• Visitors hike along the base of the Gila Cliff Dwellings.

    Gila Cliff Dwellings

    National Monument New Mexico

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  • Thunderstorm Safety Closures Possible

    When thunderstorms are nearby, the trail to and from the Gila Cliff Dwellings is closed. Please check local forecasts before you visit. Thunderstorms are typically more likely in the afternoon. On some afternoons it is not possible to reopen. More »

  • Guided Tours Currently Not Available Every Day

    Due to a current shortage of volunteer staffing, guided tours of the cliff are not offered every day. Check at the visitor center upon arrival. Volunteers at the Cliff Dwellings will still be available to answer questions during your self guided tours.

Hot Springs / Geothermal Areas

A photo of a visitor enjoying the hot springs at Lightfeather Hot Spring in December

Visitor at Lightfeather Hot Spring in December.

NPS Photo by Anita Deming

There are several hot springs in the National Forest and within hiking distance of the visitors center. Temperatures range from hot to very hot. Two of the most popular are Jordan Hot Springs and Lightfeather Hot Springs.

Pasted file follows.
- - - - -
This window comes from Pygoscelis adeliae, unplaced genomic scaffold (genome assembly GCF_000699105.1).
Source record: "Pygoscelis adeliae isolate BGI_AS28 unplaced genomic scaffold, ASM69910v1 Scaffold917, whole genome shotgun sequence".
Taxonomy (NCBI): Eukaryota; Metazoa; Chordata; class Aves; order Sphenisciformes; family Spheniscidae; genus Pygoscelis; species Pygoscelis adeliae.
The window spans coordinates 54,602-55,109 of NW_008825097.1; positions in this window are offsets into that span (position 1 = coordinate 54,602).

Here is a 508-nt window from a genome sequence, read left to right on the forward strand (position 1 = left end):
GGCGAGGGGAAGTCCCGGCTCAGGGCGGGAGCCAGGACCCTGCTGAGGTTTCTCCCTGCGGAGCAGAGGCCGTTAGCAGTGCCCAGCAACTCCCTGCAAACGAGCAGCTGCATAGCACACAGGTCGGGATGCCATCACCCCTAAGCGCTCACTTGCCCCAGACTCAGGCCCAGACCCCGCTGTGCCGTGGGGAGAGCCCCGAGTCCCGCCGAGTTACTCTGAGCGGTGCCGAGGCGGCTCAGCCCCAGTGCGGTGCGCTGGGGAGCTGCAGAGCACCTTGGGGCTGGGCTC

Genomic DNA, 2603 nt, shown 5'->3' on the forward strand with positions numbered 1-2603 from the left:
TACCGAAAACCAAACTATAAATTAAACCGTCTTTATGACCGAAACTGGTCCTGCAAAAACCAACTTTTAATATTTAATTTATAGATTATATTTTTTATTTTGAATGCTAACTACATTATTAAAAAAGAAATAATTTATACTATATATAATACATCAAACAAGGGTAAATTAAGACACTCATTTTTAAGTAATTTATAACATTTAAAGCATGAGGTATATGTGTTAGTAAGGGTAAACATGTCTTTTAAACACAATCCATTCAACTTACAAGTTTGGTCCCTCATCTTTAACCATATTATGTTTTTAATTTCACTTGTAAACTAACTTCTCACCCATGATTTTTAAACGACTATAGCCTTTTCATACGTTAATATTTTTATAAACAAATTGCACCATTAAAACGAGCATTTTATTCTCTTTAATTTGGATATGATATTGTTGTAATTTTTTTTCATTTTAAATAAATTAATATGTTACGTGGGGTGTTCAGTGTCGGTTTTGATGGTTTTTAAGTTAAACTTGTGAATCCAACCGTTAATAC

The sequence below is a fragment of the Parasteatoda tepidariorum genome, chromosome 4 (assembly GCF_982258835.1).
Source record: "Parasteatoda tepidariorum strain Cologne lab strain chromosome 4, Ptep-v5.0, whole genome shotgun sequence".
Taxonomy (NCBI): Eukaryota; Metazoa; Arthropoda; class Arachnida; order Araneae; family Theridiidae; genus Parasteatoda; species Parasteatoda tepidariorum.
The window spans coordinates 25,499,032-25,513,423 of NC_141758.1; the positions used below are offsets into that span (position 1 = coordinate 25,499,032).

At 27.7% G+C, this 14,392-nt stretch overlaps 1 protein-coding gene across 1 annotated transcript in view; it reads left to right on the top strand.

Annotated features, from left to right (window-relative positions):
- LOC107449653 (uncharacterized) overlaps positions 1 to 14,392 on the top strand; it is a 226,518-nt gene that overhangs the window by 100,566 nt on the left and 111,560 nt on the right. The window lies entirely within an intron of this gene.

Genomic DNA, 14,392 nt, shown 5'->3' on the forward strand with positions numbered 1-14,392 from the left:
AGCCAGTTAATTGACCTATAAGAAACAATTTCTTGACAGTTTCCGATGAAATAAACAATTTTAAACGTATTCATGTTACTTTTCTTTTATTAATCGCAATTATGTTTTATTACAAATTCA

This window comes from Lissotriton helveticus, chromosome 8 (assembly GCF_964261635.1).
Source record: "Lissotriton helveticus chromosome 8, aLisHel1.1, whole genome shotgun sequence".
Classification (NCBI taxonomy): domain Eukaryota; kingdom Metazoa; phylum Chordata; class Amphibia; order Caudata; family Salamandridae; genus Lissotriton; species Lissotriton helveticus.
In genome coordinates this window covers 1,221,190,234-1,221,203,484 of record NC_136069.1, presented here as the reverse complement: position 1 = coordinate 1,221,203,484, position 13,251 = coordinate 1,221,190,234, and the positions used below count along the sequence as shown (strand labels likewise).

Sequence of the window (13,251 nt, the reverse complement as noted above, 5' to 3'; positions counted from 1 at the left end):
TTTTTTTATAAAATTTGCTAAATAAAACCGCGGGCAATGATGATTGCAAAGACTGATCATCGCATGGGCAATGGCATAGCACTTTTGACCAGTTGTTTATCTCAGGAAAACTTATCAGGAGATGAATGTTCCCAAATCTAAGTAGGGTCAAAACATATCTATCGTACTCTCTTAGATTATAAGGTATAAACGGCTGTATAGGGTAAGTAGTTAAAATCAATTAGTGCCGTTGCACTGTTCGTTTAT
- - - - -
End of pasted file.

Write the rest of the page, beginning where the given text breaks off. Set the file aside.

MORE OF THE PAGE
Light feather is about a twenty minute walk and two river crossings away from the Gila Visitors Center along Trail 157. It is situated in a steep canyon and flows from the base of a hill into the Middle Fork of the Gila River. The water pulses from the ground in about one minute increments and has a temperature of about 130 degrees. Geothermal activity may cause the rocks in the riverbed to be hot in some spots.

Jordan Hot Springs is six miles from the visitors center via Little Bear Canyon and eight miles via the Middle Fork route. The hot springs is about twenty feet in diameter, is about three feet deep, and has a water temperature of about 94 degrees Fahrenheit. This is a very popular hot spring and many people use it.

Be aware that an organism in the water may cause a form of meningitis, if the organism comes into contact with mucus membranes, and therefore it is not advisable to immerse one's head in the springs.

Did You Know?

Mortar Handprint

The Gila Cliff Dwellings were built in the 13th century by the ancient Puebloans of the Mogollon area. They formed the walls using chunks of Gila Conglomerate found within the caves. Mortar was required to keep the walls together. In some places you can still see the handprints of the builders.